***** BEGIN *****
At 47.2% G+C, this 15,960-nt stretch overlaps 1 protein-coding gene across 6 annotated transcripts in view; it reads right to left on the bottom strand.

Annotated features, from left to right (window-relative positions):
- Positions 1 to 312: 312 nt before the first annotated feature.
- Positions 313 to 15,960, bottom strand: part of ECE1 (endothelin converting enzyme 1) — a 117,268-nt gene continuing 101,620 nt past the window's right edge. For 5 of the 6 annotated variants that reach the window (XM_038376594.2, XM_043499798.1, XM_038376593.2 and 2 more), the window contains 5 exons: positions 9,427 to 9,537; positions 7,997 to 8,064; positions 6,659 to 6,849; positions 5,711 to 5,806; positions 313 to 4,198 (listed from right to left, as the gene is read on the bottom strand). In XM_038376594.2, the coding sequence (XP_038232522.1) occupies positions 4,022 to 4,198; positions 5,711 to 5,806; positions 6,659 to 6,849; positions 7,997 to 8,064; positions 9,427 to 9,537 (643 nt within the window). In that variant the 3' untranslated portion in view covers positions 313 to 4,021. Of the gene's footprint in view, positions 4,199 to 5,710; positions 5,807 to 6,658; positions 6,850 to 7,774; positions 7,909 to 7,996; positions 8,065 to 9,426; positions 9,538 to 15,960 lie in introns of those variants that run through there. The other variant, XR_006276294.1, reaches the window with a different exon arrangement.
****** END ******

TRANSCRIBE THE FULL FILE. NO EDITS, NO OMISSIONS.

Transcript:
At 47.2% G+C, this 15,960-nt stretch overlaps 1 protein-coding gene across 6 annotated transcripts in view; it reads right to left on the bottom strand.

Annotated features, from left to right (window-relative positions):
- Positions 1 to 312: 312 nt before the first annotated feature.
- Positions 313 to 15,960, bottom strand: part of ECE1 (endothelin converting enzyme 1) — a 117,268-nt gene continuing 101,620 nt past the window's right edge. For 5 of the 6 annotated variants that reach the window (XM_038376594.2, XM_043499798.1, XM_038376593.2 and 2 more), the window contains 5 exons: positions 9,427 to 9,537; positions 7,997 to 8,064; positions 6,659 to 6,849; positions 5,711 to 5,806; positions 313 to 4,198 (listed from right to left, as the gene is read on the bottom strand). In XM_038376594.2, the coding sequence (XP_038232522.1) occupies positions 4,022 to 4,198; positions 5,711 to 5,806; positions 6,659 to 6,849; positions 7,997 to 8,064; positions 9,427 to 9,537 (643 nt within the window). In that variant the 3' untranslated portion in view covers positions 313 to 4,021. Of the gene's footprint in view, positions 4,199 to 5,710; positions 5,807 to 6,658; positions 6,850 to 7,774; positions 7,909 to 7,996; positions 8,065 to 9,426; positions 9,538 to 15,960 lie in introns of those variants that run through there. The other variant, XR_006276294.1, reaches the window with a different exon arrangement.